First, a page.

In the push to make green building the standard for new construction, green schools—colleges and universities in particular—are leading the way. Webster University serves as a good example of this, with a stated goal to construct all new buildings to LEED standards. The private, nonprofit U.S.-based university, which has a network of international residential campuses, has begun to make good on that promise with its new East Academic Building at its main campus in St. Louis, which was built to LEED Silver standards.
According to Greg Gunderson, Webster’s vice president and chief financial officer, both the university’s new construction and future renovations projects will be designed to green standards. “The University will use only LEED-accredited design professionals, and in fact, campus sustainability will be included in the new campus master plan,” Gunderson said in a statement.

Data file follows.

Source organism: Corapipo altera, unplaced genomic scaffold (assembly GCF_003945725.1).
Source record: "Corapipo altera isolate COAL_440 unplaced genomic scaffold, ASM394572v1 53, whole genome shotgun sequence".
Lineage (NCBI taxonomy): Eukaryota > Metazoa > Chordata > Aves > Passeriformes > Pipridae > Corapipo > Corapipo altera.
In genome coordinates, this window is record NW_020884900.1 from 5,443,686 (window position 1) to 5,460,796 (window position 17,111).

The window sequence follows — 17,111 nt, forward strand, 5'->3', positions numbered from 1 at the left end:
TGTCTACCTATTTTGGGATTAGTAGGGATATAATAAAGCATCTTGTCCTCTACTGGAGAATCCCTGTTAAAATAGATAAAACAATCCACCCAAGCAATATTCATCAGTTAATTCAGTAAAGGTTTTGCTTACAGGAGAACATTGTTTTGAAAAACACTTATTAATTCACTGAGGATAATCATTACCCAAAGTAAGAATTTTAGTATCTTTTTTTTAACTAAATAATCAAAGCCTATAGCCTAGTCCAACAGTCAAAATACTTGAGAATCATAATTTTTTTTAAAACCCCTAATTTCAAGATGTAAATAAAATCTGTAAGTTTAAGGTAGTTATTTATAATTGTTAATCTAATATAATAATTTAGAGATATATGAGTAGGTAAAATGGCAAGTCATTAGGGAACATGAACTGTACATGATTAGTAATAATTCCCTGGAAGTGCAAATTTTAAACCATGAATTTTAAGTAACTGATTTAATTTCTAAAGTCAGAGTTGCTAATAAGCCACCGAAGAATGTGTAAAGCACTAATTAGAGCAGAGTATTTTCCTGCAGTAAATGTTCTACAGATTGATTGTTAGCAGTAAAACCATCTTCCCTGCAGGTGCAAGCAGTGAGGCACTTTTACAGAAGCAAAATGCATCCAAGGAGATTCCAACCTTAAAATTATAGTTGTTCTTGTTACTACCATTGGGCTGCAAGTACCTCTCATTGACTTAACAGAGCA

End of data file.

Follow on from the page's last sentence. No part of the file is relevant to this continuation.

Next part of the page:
The new East Academic Building, which celebrated its grand opening on March 31st, features a host of green and sustainable features, including: occupancy sensors for lighting and heating/cooling control; low VOC adhesives and paints; recyled/recyclable/locally sourced/certified sustainable building materials; rain gardens, two green roofs; and a high-performance vapor barrier.
The building site’s two rain gardens, designed to help control stormwater runoff, consist of planted depressions that allow rainwater runoff from impervious surfaces such as roofs, driveways and walkways to be absorbed and treated on site, cutting down on the amount of pollution reaching local creeks and streams by up to 30 percent.
The building’s two green roofs and low-e windows will work to reduce the East Academic Building’s heating and cooling loads and increase its energy efficiency year-round. These features, along with the building’s impermeable membrane vapor barrier envelope are expected to save the building an estimated savings of $30,000 per year over a similar, conventionally constructed structure.
During the East Academic Building’s construction, salvaged materials were returned to the University or donated to local charities. More information on the building’s green features is available online.